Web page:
If you’re going to get serious about podcasting, I’d really encourage you to save up for a Zoom H6 Recorder. It’s just a simple device that requires almost no training to record with. Add some Shure SM58 microphones, portable microphone stands, and you’ve got a studio that you can take anywhere and get great sound with.
However, while this is great for a podcast where all your guests are with you, having a remote guest via the web really makes things difficult. The problem is audio latency via the web. If you just wired in your laptop for an external guest, the guest would get a nasty echo of their own voice. Typically, the work around for this is to buy a mixer and then you can customize multiple buses… one with all your local guests, then one with everything. You can pipe your local bus out through your laptop, and then use the other bus to record everything.
But what if you don’t have a mixer or you don’t want to carry one around? I’ve been doing so much remote podcasting that I’ve decided to shut down my Indianapolis podcast studio. However, i still record a lot of remote guests, so i needed to figure this out.
I purchased everything that I need to take my studio on the road so that I can record at any event or corporate headquarters. Outside of my laptop, I didn’t actually spend a ton of money, either. I believe all the cables, splitters, headphones, Zoom H6, and my bag cost around $1,000. That’s a fraction of the small fortune I’d spent on my studio… and I’m having a difficult time hearing any quality difference!
Recording in Garageband AND the Zoom H6
The trick to this setup is that we’re going to record each of our individual local guests on the Zoom H6, but we’re going to record the remote guest on their own track in Garageband. That’s because we need the aggregate audio of all of our guests to pipe into Skype (or other program) without feeding their own voice back to them with an echo. While this seems really complex, here’s an overview of the steps:
- Wire your headphones, mics, zoom, and your laptop correctly.
- Configure Soundflower to make a virtual audio device for recording the caller in Garageband.
- Setup a Garageband project with Skype and your Zoom as individual tracks.
- Setup Skype’s audio settings to use Soundflower as your speaker.
- Start recording in Garageband, start recording on your Zoom, and make your call.
- After you’re all done, bring the Zoom Tracks into your Garageband project and edit your podcast.
Step 1: Connecting Your Zoom and Laptop
Remember, we’re using the output of the zoom as an input bus to our Skype call, so you’re going to use the Zoom in a normal mode… not passing through via USB to Garageband.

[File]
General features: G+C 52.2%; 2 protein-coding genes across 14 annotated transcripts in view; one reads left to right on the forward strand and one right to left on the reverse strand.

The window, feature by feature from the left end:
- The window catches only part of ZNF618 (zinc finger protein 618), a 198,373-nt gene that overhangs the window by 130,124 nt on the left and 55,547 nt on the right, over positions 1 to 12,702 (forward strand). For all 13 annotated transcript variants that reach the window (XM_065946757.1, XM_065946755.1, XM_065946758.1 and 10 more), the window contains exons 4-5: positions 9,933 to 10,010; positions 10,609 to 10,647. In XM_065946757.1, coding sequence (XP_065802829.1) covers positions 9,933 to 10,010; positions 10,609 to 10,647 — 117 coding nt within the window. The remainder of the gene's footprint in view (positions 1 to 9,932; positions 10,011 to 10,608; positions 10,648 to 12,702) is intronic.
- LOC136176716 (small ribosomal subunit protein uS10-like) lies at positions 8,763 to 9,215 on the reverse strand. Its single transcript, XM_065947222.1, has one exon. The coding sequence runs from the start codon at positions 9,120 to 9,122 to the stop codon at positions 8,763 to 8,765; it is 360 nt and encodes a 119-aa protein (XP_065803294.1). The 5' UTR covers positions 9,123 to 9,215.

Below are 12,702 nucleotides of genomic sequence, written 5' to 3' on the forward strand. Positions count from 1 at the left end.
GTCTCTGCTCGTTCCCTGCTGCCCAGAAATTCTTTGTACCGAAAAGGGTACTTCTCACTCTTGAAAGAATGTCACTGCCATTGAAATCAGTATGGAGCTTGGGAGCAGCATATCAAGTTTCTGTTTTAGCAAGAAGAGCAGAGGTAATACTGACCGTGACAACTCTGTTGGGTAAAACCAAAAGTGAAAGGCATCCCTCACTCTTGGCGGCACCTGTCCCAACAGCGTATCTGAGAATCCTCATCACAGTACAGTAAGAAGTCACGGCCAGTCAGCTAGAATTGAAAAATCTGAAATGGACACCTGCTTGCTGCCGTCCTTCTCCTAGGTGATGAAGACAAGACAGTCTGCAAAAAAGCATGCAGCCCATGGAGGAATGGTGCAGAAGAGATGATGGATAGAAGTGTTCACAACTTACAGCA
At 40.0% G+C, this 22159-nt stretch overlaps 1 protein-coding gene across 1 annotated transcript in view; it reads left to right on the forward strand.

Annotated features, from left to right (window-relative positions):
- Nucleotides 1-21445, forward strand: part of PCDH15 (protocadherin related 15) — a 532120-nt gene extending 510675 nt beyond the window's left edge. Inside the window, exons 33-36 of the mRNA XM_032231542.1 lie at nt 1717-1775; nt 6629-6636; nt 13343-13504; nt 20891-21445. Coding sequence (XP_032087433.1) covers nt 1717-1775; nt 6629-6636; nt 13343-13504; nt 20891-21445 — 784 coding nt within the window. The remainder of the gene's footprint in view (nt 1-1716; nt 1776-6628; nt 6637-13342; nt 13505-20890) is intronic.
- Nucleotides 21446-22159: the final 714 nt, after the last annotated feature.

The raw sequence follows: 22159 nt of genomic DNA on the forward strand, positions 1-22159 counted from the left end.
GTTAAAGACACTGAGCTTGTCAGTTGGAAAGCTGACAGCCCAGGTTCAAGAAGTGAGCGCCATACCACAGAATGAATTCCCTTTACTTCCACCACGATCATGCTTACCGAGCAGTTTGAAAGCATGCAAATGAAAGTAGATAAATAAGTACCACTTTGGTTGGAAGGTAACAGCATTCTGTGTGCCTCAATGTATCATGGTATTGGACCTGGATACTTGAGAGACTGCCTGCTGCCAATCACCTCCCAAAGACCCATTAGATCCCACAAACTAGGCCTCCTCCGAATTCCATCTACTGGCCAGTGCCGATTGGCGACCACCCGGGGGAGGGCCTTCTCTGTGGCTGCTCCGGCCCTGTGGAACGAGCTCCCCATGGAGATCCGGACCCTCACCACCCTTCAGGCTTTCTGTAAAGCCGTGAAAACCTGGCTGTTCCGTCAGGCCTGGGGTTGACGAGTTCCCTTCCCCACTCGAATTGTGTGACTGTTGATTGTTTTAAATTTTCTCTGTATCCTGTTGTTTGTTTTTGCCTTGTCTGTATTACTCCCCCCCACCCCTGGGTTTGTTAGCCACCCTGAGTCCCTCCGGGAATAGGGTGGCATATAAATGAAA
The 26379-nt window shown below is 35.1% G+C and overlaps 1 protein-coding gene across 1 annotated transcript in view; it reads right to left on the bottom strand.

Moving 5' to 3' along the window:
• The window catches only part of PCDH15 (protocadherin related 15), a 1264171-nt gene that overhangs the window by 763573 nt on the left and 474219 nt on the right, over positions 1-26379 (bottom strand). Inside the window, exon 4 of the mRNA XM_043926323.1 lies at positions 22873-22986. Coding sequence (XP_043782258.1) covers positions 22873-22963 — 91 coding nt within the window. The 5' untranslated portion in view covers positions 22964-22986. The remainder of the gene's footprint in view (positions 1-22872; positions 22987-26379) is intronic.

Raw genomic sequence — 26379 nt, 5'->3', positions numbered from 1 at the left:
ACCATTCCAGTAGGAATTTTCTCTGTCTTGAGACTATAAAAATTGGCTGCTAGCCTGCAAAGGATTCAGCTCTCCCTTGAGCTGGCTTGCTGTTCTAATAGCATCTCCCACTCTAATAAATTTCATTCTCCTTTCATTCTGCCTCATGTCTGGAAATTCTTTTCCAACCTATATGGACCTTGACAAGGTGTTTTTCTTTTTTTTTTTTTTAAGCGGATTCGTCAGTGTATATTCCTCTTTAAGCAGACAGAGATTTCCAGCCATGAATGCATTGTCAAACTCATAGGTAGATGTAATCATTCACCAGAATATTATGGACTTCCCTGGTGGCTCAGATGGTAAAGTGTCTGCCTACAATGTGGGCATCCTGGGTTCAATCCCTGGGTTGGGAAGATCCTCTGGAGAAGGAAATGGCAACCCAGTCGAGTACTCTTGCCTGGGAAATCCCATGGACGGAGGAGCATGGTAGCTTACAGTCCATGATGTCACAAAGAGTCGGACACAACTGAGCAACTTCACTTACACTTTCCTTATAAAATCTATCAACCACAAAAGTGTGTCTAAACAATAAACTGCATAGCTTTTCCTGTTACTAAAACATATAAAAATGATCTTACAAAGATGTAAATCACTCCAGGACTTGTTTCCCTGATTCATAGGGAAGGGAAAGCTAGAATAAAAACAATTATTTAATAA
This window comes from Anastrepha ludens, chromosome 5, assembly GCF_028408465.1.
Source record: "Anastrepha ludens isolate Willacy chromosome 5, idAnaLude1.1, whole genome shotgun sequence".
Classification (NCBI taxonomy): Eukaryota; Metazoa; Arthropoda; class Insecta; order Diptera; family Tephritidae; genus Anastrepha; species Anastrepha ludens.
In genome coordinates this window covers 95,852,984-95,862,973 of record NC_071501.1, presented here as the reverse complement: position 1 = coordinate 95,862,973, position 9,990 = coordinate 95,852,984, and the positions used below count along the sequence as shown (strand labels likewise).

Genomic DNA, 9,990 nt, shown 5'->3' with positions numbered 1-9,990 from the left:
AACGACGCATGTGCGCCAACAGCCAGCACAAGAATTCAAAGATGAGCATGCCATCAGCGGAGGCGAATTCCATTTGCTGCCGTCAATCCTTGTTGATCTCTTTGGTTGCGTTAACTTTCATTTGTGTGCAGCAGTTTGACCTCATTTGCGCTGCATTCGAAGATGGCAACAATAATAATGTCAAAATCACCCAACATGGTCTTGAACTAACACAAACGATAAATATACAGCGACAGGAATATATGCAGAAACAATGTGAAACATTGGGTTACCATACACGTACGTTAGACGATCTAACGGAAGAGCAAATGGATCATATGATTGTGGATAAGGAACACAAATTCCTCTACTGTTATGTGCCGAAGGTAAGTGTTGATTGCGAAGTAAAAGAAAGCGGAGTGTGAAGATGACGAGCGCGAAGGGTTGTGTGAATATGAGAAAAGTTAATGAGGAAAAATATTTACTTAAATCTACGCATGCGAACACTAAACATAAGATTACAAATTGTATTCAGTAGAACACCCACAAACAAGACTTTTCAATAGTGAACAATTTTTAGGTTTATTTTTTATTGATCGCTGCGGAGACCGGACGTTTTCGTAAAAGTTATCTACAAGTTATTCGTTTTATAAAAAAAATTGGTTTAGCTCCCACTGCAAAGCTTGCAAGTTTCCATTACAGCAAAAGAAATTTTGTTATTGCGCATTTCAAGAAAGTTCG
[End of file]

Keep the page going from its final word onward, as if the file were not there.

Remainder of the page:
- Connect a headphone/mic splitter to your Mac.
- Connect a 5-way headphone splitter to one side of the splitter. I thought I might need a small headphone amp, but this worked great!
- Connect the other side of the splitter to your headphone jack on the Zoom H6 using the male/male cable that came with the headphone splitter.
- Connect each of your microphone XLR cables to your Zoom inputs.
- Connect each of your headphones to your 5-way splitter. I use cheap headphones for guests and then plug my professional headphones in to ensure the audio is good.
Step 2: Install Soundflower and Set Up a Virtual Device
- Download and install Soundflower, which enables you to make a virtual audio device on your Mac.
- Use Audio Midi Setup to create an aggregate device that can have its own tracks in Garageband. I called mine podcasting and I utilized the built-in microphone (which is where the Zoom headphones come in) and Soundflower (2ch).
Step 3: Setup a Garageband Project
- Open Garageband and start a new project.
- Navigate to your Garageband preferences and select Podcasting as your Input Device and leave Built-In Output as your Output Device.
- Now add a track with an input 1&2 (Podcasting) and an input 3&4 (Podcasting). One track will be the Skype incoming voice and the other will be your Zoom output (which you don’t have to use since we’re recording individual tracks on your Zoom H6). It should look like this:
Step 4: Set Up Skype
- In Skype, you’ll need to set the speaker to your virtual device, Soundflower (2ch) and your microphone to your Internal Microphone (which is the Zoom H6 output for your microphones).
- Put on your headphones, do a Skype test call, and make sure your audio levels are good!
Step 5: Record on both Garageband and Zoom
- Test your microphone levels on your Zoom and press record to get started recording your local guests.
- Test your audio levels in Garageband and press record to get started recording your Skype call.
- Make your Skype call!
Step 6: Edit Your Podcast
- Now that you’re all done, just import your audio tracks from your Zoom, mute your aggregate track, and edit your podcast.
- You’re all done!
Last note, I found an amazing shoulder bag that fits all of my cables, my Zoom, my microphones, stands, and even a tripod and tablet if I want to do some live streaming. I’m calling it my Podcast Go Bag… basically an entire podcast studio in a single, padded, waterproof bag that I can bring anywhere.
Disclosure: I’m using my affiliate links throughout this article.